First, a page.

An analysis of clinical outcomes in the OPTIMIZE-HF registry appeared in the January 3 issue of JAMA. An attempt to relate compliance with “core quality” measures for heart failure to clinical outcomes was somewhat disappointing, with most measures showing no effect. Angiotensin converting enzyme inhibitors (ACEIs) and angiotensin receptor blockers (ARBs) were associated with no improvement in mortality through 90 days although a decrease in the composite endpoint of re-hospitalization and mortality did reach statistical significance. The most robust improvement in outcomes was associated with one evidence based treatment which was not one of the core measures: beta blockers.
DB has already ranted on this issue, stating “Perhaps the concept of performance measures has flaws.” (I would strike the word perhaps). He correctly points out “Medical care has greater complexity than simple rules would suggest.”
There are many reasons not to be surprised at these findings. The web based reporting system for the registry depended on chart documentation and was of questionable accuracy regarding eligibility for various interventions. The rush by hospitals to get a good report card may have diverted attention from other life saving therapies such as devices and aldosterone receptor antagonists.
The first quality measure was the provision of discharge instructions on medications, diet and other aspects of heart failure care. In one study on which this recommendation was based the instructions included a full hour of one-on-one verbal counseling. The intervention was associated with improved outcomes. The “core quality” measure, in contrast, required only that written instructions be given to the patient. It’s one thing to hand patients a ream of paper as they are rushed out the door and quite another to provide detailed counseling. Nominal compliance may earn the hospital a perfect report card while doing little of substance to help patients.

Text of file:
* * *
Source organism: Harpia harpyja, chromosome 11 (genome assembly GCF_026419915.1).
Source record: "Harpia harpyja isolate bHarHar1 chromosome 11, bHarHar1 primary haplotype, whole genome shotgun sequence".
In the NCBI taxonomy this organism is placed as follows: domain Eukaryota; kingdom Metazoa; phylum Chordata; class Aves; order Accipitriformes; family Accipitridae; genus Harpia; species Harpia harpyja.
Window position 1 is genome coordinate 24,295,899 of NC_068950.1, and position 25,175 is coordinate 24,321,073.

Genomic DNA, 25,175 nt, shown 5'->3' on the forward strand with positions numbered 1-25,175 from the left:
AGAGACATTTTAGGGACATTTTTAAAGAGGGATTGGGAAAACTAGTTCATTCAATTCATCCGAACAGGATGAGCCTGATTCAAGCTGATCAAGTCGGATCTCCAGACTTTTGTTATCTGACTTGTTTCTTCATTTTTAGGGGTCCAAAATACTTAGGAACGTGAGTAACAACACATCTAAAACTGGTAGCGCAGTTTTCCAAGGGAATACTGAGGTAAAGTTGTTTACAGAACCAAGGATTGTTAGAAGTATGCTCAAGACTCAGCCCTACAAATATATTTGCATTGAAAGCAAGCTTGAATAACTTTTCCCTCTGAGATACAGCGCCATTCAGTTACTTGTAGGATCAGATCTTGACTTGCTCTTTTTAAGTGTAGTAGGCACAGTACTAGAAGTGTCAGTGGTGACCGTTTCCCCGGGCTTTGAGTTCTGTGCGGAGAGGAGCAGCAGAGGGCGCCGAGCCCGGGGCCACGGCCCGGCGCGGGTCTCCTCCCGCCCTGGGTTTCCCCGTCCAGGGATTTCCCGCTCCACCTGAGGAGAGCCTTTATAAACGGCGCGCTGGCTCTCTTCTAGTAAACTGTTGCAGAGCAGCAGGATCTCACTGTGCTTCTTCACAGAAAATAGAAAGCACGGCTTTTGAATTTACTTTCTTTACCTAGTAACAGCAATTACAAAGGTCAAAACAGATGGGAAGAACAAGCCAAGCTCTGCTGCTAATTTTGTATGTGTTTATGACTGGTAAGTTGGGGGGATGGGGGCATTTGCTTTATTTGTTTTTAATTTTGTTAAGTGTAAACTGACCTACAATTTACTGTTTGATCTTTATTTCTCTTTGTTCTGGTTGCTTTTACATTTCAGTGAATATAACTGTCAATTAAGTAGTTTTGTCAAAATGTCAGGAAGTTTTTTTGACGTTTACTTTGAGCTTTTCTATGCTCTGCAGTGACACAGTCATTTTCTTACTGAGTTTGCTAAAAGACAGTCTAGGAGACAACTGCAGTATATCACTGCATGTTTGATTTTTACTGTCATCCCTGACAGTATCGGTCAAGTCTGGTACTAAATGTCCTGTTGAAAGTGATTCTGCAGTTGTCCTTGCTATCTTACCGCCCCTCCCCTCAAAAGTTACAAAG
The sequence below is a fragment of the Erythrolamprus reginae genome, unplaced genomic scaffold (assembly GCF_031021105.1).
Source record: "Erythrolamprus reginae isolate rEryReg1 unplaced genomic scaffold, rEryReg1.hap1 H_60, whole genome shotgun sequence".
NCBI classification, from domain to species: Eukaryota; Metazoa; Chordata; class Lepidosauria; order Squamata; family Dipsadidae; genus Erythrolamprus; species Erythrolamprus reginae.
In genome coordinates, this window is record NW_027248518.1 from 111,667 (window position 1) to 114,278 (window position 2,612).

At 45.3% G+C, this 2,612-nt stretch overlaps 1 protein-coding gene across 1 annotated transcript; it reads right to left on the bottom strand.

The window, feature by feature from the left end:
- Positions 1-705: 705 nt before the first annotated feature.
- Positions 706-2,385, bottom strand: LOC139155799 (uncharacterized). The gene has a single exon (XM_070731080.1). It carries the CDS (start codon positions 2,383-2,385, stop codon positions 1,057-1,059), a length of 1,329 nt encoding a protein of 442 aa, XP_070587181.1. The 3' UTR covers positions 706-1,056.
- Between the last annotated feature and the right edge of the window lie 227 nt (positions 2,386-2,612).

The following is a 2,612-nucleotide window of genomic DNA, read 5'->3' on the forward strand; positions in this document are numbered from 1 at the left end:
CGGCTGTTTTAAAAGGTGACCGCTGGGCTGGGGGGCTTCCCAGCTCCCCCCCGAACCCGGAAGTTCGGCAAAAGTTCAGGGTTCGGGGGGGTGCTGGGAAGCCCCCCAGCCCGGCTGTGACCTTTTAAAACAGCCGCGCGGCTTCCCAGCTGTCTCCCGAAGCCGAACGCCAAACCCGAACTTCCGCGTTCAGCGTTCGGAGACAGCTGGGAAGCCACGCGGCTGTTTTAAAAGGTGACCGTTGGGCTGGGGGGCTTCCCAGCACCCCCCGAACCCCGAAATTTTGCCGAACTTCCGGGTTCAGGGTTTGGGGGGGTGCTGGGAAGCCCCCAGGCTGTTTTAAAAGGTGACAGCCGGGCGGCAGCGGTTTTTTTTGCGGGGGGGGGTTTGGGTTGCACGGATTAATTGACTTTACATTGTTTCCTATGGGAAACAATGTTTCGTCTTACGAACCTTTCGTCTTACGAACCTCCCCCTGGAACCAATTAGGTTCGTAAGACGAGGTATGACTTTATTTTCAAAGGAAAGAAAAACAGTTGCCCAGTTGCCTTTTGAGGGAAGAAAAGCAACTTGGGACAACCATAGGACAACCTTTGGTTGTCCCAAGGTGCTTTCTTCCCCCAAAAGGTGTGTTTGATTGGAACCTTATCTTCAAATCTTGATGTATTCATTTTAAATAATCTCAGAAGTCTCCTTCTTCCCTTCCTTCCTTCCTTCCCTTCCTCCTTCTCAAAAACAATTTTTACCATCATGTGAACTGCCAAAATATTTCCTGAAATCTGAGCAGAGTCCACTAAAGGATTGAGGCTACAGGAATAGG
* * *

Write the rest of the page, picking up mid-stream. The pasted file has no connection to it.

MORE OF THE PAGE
The second measure was documentation of left ventricular systolic function. This is important in the identification of patients who are candidates for certain therapies. I’m reminded of a recent anecdote (unconfirmed but believable) about a nurse-case manager who wouldn’t allow a heart failure patient to be discharged until an echocardiogram was done whether the patient needed one at that time or not.
The third measure was the prescription of an ACEI or ARB for patients with left ventricular systolic dysfunction. These medications have been proven to increase heart failure outcomes. The disappointing results in the OPTIMIZE-HF registry may be due to the short follow up period. The same reason may apply to the negative findings concerning the other two measures, smoking cessation counseling and anticoagulant use for patients with atrial fibrillation.
Can we make sense of the findings? It would be wrong to conclude that the measures are not worthwhile. On the other hand the findings add to growing skepticism of “quality” mandates as they are now implemented.